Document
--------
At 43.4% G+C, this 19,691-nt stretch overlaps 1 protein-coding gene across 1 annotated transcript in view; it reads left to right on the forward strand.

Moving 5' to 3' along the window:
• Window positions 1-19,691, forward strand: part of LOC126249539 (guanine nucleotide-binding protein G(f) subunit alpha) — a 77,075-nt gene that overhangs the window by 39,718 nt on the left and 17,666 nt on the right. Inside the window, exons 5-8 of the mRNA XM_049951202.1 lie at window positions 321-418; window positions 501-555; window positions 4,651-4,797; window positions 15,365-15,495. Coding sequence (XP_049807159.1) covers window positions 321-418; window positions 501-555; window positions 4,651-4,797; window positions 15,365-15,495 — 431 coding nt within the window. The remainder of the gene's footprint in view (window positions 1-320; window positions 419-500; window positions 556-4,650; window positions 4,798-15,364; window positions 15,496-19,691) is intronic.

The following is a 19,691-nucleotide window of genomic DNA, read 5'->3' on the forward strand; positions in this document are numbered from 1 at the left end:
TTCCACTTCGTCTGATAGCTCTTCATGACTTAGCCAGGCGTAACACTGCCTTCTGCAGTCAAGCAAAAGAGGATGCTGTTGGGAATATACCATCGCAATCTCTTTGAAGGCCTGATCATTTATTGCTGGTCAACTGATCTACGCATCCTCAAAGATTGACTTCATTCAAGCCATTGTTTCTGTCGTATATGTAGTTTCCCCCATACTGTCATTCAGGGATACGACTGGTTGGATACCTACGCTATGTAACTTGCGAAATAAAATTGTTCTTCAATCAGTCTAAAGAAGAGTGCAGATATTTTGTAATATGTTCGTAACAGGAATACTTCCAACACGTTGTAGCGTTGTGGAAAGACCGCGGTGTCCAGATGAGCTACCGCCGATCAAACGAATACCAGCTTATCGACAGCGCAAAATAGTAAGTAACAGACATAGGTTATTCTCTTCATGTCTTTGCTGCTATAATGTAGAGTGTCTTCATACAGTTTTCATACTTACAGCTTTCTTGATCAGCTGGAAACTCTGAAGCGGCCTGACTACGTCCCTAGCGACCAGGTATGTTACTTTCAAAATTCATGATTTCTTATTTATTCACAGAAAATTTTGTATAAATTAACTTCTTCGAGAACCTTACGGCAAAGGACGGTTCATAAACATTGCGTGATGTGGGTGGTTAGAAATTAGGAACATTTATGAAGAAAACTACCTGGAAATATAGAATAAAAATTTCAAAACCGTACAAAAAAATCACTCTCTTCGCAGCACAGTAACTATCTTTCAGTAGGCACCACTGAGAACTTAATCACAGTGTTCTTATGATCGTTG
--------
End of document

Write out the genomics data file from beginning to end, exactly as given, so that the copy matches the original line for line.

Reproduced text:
At 43.4% G+C, this 19,691-nt stretch overlaps 1 protein-coding gene across 1 annotated transcript in view; it reads left to right on the forward strand.

Moving 5' to 3' along the window:
• Window positions 1-19,691, forward strand: part of LOC126249539 (guanine nucleotide-binding protein G(f) subunit alpha) — a 77,075-nt gene that overhangs the window by 39,718 nt on the left and 17,666 nt on the right. Inside the window, exons 5-8 of the mRNA XM_049951202.1 lie at window positions 321-418; window positions 501-555; window positions 4,651-4,797; window positions 15,365-15,495. Coding sequence (XP_049807159.1) covers window positions 321-418; window positions 501-555; window positions 4,651-4,797; window positions 15,365-15,495 — 431 coding nt within the window. The remainder of the gene's footprint in view (window positions 1-320; window positions 419-500; window positions 556-4,650; window positions 4,798-15,364; window positions 15,496-19,691) is intronic.

The following is a 19,691-nucleotide window of genomic DNA, read 5'->3' on the forward strand; positions in this document are numbered from 1 at the left end:
TTCCACTTCGTCTGATAGCTCTTCATGACTTAGCCAGGCGTAACACTGCCTTCTGCAGTCAAGCAAAAGAGGATGCTGTTGGGAATATACCATCGCAATCTCTTTGAAGGCCTGATCATTTATTGCTGGTCAACTGATCTACGCATCCTCAAAGATTGACTTCATTCAAGCCATTGTTTCTGTCGTATATGTAGTTTCCCCCATACTGTCATTCAGGGATACGACTGGTTGGATACCTACGCTATGTAACTTGCGAAATAAAATTGTTCTTCAATCAGTCTAAAGAAGAGTGCAGATATTTTGTAATATGTTCGTAACAGGAATACTTCCAACACGTTGTAGCGTTGTGGAAAGACCGCGGTGTCCAGATGAGCTACCGCCGATCAAACGAATACCAGCTTATCGACAGCGCAAAATAGTAAGTAACAGACATAGGTTATTCTCTTCATGTCTTTGCTGCTATAATGTAGAGTGTCTTCATACAGTTTTCATACTTACAGCTTTCTTGATCAGCTGGAAACTCTGAAGCGGCCTGACTACGTCCCTAGCGACCAGGTATGTTACTTTCAAAATTCATGATTTCTTATTTATTCACAGAAAATTTTGTATAAATTAACTTCTTCGAGAACCTTACGGCAAAGGACGGTTCATAAACATTGCGTGATGTGGGTGGTTAGAAATTAGGAACATTTATGAAGAAAACTACCTGGAAATATAGAATAAAAATTTCAAAACCGTACAAAAAAATCACTCTCTTCGCAGCACAGTAACTATCTTTCAGTAGGCACCACTGAGAACTTAATCACAGTGTTCTTATGATCGTTG